Dr. Fraser- Point of View
October 8, 2010
NCB owned by St. Lucians but now the Bank of St.Vincent and the Grenadines!

The big talking point around the country is about the sale of the National Commercial Bank. There is a lot about the debate that is sickening and almost makes you want to puke. It is clear that some of the commentators have little respect for the intelligence of Vincentians and are not aware of advances in communication technology that bring information to us by different media at any time of the day or night. It is as if they think we are in the dark ages and are illiterate.{{more}} Black becomes white. Lies become the truth and only words that come out of the mouths of a few persons are supposed to make sense and convey the truth. To make matters worse, the lies are becoming even more pronounced. And those who prattle such untruths do so without a concern in the world. I am almost beginning to feel that they believe what they are saying and this is even more astonishing and frightening. Now 51 per cent shares in the National Commercial Bank are sold to the East Caribbean Financial Holding Company Ltd. (ECFH) of St.Lucia. So an entity outside of St.Vincent and the Grenadines has controlling shares in the bank, but the bank is now the Bank of St.Vincent and the Grenadines. What is this supposed to mean? The simple truth is that the decisions will be made by persons who are not Vincentians or who are representing an interest that is not Vincentian. So again I ask, what is the name supposed to signify?

We are told that there will be seven Directors; two from St.Lucia, two from St.Vincent and the Grenadines with three others representing the other shareholders (Government, the National Insurance Services and public shareholders). Now who are the two from St.Vincent representing? Clearly it will be those who hold controlling shares, because the Vincentian shareholders, Government, the NIS and public shareholders have three representatives. The way this is laid out is meant to convey the impression that there are five Directors from SVG, suggesting that SVG has controlling shares. Or is this my warped interpretation?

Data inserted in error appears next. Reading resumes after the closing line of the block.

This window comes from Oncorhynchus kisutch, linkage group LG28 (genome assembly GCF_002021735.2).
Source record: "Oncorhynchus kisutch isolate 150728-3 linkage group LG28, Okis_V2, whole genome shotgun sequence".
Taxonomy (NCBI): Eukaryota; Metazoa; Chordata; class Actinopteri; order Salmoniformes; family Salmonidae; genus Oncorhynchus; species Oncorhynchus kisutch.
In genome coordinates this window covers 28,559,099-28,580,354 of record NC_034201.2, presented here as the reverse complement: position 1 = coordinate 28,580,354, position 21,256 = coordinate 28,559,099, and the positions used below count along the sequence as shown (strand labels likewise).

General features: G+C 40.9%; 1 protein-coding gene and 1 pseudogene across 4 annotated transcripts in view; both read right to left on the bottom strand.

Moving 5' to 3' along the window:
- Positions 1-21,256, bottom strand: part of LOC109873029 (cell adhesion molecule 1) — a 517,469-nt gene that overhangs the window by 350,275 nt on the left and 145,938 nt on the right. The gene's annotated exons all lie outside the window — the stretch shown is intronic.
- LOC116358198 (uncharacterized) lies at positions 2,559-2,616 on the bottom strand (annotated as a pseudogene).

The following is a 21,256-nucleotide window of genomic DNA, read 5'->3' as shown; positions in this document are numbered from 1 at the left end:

The other cause for concern, perhaps alarm, is that the 51 percent of shares sold to ECFH were valued at $41 million dollars. We are dealing with a bank with assets of 813 million dollars, we are told! Something is certainly missing in the equation and the mathematics has gone awry. Questions are now being asked about properties that have recently been returned/resold to the Bank. These include the new Reigate Building, lands at Mount Wynne and the buildings that accommodate some of the branches of NCB in areas outside of Kingstown. Granted some of these might have been leased, rather than owned by the Bank. We have, however, so far had no answers to these questions. These answers will of course help us to make more sense of what has happened. The Prime Minister said, according to the mid-week issue of the SEARCHLIGHT, “I had to get a good partner, a good fit; other partners came courting, but like in anything else, when you are desirable… a lot… will come, but you will reject several until you find the right one. I’ve found the right partner.” Surely the right fit does not necessarily mean the one that makes the largest offer, but one can assume that those others who came were offering less than the $41 million dollars. So were they buying the bank or the bank building? If it was the bank, what were they seeing that some of us can’t see?

The explanations we are being given certainly don’t make a lot of sense to me. A Bank strengthened since 2001 with assets of $813 million! Many of us surely don’t comprehend what has gone on. That is not surprising because those who don’t comprehend the genius that has been at work are those who are untutored. This Bank, despite control that lies outside of St.Vincent and the Grenadines, is still the Bank of St.Vincent and the Grenadines, whatever that means. There is, however, more at stake. Vincentians had a sense of pride knowing that the Bank had been under the ownership of Vincentians, albeit the Government. But the Government is the government we put there to act in our interest. This, we realise, is in theory, more than anything else for governments once they are elected, see themselves as our boss and only become our servants in the run up to elections. While one appreciates the need for sensitivity in these matters, it must be pointed out that Vincentians were largely kept in the dark for a long time. Were Vincentian businesses and people informed about the sale before and urged to try to buy the bank and keep it firmly in Vincentian hands? Was it not possible to get Vincentian institutions, businesses and people to come up with $41 million dollars to buy the bank? Did they know about it and failed to respond? Or is there suddenly no confidence in our ability to run such institutions? On what is that lack of confidence based?

I know that many Vincentians feel let down. One commentator said that it was as if the United States of America had sold the Statue of Liberty. That is how the person saw it. The political spin that is being put on this is simply amazing. But this is the political season and there is a lot at stake for everyone including the politicians. What has happened over the past few days is a blow to our national psyche and will remain a major issue for some time. When we look at the package (as is so far revealed to us), we have nothing about which to be proud. Was the $100 million CDB loan to help the bank to divest? If the bank was as strong as we were told, why did it need $100 million to help it to divest? Really, we the untutored will never understand such majestic moves. It probably shouldn’t matter because do we not now have a Bank of St.Vincent and the Grenadines with controlling shares by non-Vincentians?

Dr Adrian Fraser is a social commentator and historian.